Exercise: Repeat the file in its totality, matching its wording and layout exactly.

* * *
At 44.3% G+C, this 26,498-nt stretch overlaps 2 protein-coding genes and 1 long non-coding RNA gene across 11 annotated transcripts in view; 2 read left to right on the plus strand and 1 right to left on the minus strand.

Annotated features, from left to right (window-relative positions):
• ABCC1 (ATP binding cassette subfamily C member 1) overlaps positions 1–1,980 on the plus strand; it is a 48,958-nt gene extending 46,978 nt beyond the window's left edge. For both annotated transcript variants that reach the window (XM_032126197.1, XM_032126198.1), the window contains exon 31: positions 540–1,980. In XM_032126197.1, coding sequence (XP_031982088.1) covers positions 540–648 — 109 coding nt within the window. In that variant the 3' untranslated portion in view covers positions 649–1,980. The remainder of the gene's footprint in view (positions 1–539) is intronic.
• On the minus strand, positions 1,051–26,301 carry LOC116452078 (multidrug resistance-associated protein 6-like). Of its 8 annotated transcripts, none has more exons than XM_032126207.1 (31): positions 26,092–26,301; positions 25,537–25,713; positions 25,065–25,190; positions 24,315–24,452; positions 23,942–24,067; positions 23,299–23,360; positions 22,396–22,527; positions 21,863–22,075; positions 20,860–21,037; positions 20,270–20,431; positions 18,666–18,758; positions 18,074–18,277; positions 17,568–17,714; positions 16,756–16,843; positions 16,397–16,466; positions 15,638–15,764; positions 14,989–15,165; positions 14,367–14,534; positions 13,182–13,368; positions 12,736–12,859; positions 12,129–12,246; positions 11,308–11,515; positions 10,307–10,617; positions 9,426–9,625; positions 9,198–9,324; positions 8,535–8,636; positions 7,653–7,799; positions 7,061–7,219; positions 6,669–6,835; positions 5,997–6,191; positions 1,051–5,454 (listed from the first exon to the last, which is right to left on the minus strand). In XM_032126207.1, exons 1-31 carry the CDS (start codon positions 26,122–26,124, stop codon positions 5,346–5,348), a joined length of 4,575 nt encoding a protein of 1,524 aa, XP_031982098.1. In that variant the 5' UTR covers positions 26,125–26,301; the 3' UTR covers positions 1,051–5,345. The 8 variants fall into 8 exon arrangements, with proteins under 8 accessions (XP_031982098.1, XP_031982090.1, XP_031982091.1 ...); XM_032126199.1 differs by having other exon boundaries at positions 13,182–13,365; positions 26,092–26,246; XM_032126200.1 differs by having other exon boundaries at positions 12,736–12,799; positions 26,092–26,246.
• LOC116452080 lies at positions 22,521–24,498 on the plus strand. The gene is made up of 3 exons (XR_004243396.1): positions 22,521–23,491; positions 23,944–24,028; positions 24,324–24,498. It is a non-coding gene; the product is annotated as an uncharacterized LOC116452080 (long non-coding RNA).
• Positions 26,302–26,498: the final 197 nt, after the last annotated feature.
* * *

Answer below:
At 44.3% G+C, this 26,498-nt stretch overlaps 2 protein-coding genes and 1 long non-coding RNA gene across 11 annotated transcripts in view; 2 read left to right on the plus strand and 1 right to left on the minus strand.

Annotated features, from left to right (window-relative positions):
• ABCC1 (ATP binding cassette subfamily C member 1) overlaps positions 1–1,980 on the plus strand; it is a 48,958-nt gene extending 46,978 nt beyond the window's left edge. For both annotated transcript variants that reach the window (XM_032126197.1, XM_032126198.1), the window contains exon 31: positions 540–1,980. In XM_032126197.1, coding sequence (XP_031982088.1) covers positions 540–648 — 109 coding nt within the window. In that variant the 3' untranslated portion in view covers positions 649–1,980. The remainder of the gene's footprint in view (positions 1–539) is intronic.
• On the minus strand, positions 1,051–26,301 carry LOC116452078 (multidrug resistance-associated protein 6-like). Of its 8 annotated transcripts, none has more exons than XM_032126207.1 (31): positions 26,092–26,301; positions 25,537–25,713; positions 25,065–25,190; positions 24,315–24,452; positions 23,942–24,067; positions 23,299–23,360; positions 22,396–22,527; positions 21,863–22,075; positions 20,860–21,037; positions 20,270–20,431; positions 18,666–18,758; positions 18,074–18,277; positions 17,568–17,714; positions 16,756–16,843; positions 16,397–16,466; positions 15,638–15,764; positions 14,989–15,165; positions 14,367–14,534; positions 13,182–13,368; positions 12,736–12,859; positions 12,129–12,246; positions 11,308–11,515; positions 10,307–10,617; positions 9,426–9,625; positions 9,198–9,324; positions 8,535–8,636; positions 7,653–7,799; positions 7,061–7,219; positions 6,669–6,835; positions 5,997–6,191; positions 1,051–5,454 (listed from the first exon to the last, which is right to left on the minus strand). In XM_032126207.1, exons 1-31 carry the CDS (start codon positions 26,122–26,124, stop codon positions 5,346–5,348), a joined length of 4,575 nt encoding a protein of 1,524 aa, XP_031982098.1. In that variant the 5' UTR covers positions 26,125–26,301; the 3' UTR covers positions 1,051–5,345. The 8 variants fall into 8 exon arrangements, with proteins under 8 accessions (XP_031982098.1, XP_031982090.1, XP_031982091.1 ...); XM_032126199.1 differs by having other exon boundaries at positions 13,182–13,365; positions 26,092–26,246; XM_032126200.1 differs by having other exon boundaries at positions 12,736–12,799; positions 26,092–26,246.
• LOC116452080 lies at positions 22,521–24,498 on the plus strand. The gene is made up of 3 exons (XR_004243396.1): positions 22,521–23,491; positions 23,944–24,028; positions 24,324–24,498. It is a non-coding gene; the product is annotated as an uncharacterized LOC116452080 (long non-coding RNA).
• Positions 26,302–26,498: the final 197 nt, after the last annotated feature.